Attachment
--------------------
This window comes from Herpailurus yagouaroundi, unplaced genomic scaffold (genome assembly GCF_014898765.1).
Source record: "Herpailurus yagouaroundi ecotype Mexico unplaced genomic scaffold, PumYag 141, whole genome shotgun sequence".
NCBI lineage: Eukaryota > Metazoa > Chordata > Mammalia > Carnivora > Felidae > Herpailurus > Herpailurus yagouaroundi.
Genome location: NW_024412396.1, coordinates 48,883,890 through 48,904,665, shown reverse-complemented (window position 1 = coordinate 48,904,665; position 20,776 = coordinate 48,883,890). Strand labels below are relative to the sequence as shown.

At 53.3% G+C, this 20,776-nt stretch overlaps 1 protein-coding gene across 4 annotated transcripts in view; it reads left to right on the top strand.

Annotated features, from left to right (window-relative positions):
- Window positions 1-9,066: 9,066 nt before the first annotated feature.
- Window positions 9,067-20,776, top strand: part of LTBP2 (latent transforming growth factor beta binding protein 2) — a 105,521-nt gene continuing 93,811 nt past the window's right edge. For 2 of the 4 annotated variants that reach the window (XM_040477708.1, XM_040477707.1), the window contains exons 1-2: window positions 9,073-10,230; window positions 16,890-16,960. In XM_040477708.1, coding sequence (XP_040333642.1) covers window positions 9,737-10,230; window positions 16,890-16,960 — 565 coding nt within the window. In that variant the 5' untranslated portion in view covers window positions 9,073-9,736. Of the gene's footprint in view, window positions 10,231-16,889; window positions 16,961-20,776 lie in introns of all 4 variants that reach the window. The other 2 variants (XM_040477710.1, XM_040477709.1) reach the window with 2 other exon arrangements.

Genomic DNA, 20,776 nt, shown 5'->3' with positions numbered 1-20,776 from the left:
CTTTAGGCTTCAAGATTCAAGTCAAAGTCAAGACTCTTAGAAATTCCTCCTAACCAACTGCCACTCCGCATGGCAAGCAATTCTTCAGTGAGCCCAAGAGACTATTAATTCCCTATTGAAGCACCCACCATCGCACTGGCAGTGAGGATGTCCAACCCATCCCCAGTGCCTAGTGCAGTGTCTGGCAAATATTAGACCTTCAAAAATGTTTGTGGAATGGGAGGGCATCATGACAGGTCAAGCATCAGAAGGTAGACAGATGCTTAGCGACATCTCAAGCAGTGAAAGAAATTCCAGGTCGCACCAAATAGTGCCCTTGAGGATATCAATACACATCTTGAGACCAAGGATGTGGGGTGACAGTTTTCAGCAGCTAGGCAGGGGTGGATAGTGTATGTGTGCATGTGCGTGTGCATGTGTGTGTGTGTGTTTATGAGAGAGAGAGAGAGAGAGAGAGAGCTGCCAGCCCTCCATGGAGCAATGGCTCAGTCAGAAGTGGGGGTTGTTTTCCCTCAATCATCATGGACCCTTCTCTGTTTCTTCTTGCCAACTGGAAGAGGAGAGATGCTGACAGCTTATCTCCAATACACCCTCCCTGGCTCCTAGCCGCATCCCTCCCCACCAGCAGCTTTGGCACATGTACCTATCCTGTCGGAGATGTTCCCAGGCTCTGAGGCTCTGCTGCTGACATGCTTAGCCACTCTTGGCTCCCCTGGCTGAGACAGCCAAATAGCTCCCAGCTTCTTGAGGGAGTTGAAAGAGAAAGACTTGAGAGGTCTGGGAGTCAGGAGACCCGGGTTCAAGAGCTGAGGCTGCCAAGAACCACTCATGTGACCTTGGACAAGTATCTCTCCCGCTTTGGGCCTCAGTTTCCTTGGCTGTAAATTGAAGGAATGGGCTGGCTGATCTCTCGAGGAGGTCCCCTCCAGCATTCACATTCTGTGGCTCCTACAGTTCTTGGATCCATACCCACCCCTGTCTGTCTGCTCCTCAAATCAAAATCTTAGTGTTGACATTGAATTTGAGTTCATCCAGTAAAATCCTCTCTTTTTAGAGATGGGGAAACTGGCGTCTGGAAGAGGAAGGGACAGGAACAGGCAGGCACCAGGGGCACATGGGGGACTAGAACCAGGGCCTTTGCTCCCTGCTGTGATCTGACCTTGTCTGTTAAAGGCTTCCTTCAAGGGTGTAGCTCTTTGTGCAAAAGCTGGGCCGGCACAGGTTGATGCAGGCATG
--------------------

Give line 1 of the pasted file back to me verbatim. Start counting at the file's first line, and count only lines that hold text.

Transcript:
This window comes from Herpailurus yagouaroundi, unplaced genomic scaffold (genome assembly GCF_014898765.1).